The Internet has become so available to everyone that it has lost its air of ceremony. Nowadays, I will literally text someone who is right next to me without giving it a second thought. How does this affect the way in which we present ourselves and communicate? I think even the medium and which app we use affect the way we post and share with the world. For example, Twitter seems to be home to senseless memes and personal posts. Facebook is usually reserved for large photo albums of vacations or fervent political opinions from your poorly informed Aunt Sharon. Instagram boasts perfectly exposed photos with a strategically chosen filter coupled with a clever caption–unless it’s a Finsta, then it’s a free-for-all private account where the typical criteria for being socially acceptable does not apply. And you can’t forget Snapchat, a platform to present the best 10-60 seconds of your day which will inflict symptoms of FOMO (fear of missing out) on its viewers.

Not to mention, toward the end of the last discussion, the class sort of erupted in chatter over a shared experience, or rather, something I actually knew about–being left on read. It’s the phenomenon when someone i.e. a crush opens your message without sending a response. How did it get from “finger protocol” to “being left on read”? Finger protocol seemed innocent and useful in nature, but it’s difficult to know where to draw the line; the implications it imposes on personal privacy and security are still being debated today. It’s a complex and redundant social sphere out there, but it really isn’t that serious… or is it? I mean, Harvard rescinded acceptances over offensive memes in a group chat, and people with a bulk of followers receive money for the promotion of products. I’m talking enough to make a living, and a rather luxurious one.

It’s a tricky and abstract network to navigate, but it can pose real consequences and real benefits. The Internet didn’t even exist not that long ago, but humans have already applied their natural gravitation toward hierarchical taxonomy and structured norms to the social aspects. It is no longer a purely personal preference on how much social media intrudes in our lives when the President’s tweets are a part of the national archive. On the bright side, we still have the powerful tool of action and reaction, and social media allows us to send a clear message to rest of the world.

 

Humble Beginnings

Hey everyone! Welcome to my blog, where I can ramble and muse about the Internet, on the Internet. Today’s topic: the formation of the world wide web.

First of all, can I just say it blows my mind how these huge machines that can take up multiple rooms only had the capability of a simple calculator? Reading Where Wizards Stay Up Late was an internal battle for me because my brain kept picturing a modern day computer with a much different purpose and overall meaning. What was once a luxurious and complex hunk of machinery is now accessible to grubby toddler fingertips, professional adults, and everyone in between. I wonder how did they compress all the functions of a computer into a thin MacBook Air? Where do all the tangible parts and cords go? When I imagine the Internet, I picture technicolor waves and the “packets” that Davies deliberately named as small Minecraft-esque cubes zooming through infinitely looping tunnels. It was difficult enough to get computers to speak the same language, but it is even harder to visualize it and fabricate something that has never existed before.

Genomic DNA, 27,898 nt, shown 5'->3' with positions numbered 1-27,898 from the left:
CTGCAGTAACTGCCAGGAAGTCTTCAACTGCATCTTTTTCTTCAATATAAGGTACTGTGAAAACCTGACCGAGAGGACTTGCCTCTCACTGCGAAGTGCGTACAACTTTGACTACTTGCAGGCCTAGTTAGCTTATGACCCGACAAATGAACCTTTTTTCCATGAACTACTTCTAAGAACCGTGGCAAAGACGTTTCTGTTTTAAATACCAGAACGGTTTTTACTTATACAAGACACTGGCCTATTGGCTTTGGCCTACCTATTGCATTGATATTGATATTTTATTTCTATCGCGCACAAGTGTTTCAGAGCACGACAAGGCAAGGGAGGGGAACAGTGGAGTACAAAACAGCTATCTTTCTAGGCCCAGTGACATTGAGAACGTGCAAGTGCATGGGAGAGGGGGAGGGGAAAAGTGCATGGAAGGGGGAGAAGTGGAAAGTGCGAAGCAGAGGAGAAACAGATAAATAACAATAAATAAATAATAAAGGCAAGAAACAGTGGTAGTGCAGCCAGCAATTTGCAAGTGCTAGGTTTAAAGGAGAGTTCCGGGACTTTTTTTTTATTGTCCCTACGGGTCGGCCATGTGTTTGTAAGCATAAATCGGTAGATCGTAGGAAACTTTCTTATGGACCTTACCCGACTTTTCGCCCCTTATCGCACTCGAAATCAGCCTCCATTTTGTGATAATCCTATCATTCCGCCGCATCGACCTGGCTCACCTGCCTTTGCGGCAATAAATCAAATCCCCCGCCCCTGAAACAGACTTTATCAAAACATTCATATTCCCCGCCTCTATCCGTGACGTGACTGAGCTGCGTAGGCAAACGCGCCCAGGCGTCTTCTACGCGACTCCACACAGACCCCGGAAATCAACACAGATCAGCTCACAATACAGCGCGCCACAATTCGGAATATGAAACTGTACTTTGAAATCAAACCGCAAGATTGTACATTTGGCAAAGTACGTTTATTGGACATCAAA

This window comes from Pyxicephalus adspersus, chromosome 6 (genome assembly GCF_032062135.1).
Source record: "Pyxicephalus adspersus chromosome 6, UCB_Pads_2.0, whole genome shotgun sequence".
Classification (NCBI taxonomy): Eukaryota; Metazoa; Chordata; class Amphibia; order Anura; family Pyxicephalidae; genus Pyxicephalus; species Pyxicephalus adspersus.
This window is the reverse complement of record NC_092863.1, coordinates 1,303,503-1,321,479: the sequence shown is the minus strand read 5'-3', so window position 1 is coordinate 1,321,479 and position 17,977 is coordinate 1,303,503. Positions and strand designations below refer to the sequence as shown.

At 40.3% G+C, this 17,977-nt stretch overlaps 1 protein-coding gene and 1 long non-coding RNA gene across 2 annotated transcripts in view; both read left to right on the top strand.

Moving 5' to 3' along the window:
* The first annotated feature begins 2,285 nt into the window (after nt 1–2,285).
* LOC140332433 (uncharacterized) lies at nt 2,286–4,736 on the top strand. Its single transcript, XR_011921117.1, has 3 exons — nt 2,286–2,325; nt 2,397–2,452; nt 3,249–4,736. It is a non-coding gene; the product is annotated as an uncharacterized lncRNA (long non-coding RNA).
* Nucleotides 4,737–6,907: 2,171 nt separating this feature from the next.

In my opinion, the innovative and loose academic environment that ARPA curated was the perfect breeding ground for something as ingenious as the Internet. Every scientist they took under their wing was given freedom of direction and trusted with a good amount of funding and faith. Since ARPA was a product of the Defense Department, it was often associated with the military; this reminds me of the Manhattan Project which was an inherent component of World War II. Both ARPA and the Manhattan Project brought together some of the world’s best scientists and gave them free reign to construct products with larger political and ethical implications than previously thought. By solving their dilemma of simply making their product work, they unlocked a plethora of questions about how we should use it and whether we could even handle it.

Now, I’m not trying to say that the Internet is just as dangerous as atomic bombs, but yes, I am actually. Essentially, they both pose risks in unique ways. While nuclear world destruction perpetually looms in the air, the Internet is an active part of our daily lives. In the 6th grade, the Internet was simply a portal to coolmath-games.com, but now it is an open door to my privacy and safety.

Although I’ve taken a rather pessimistic and dark stance, I truly believe the ends justify the means. What J.C.R. Licklider envisioned decades ago has blossomed into a thriving entity in itself. Each day I am learning how to use the Internet effectively, but in the spirit of scientific discovery, it’s going to take a lot of trial and error.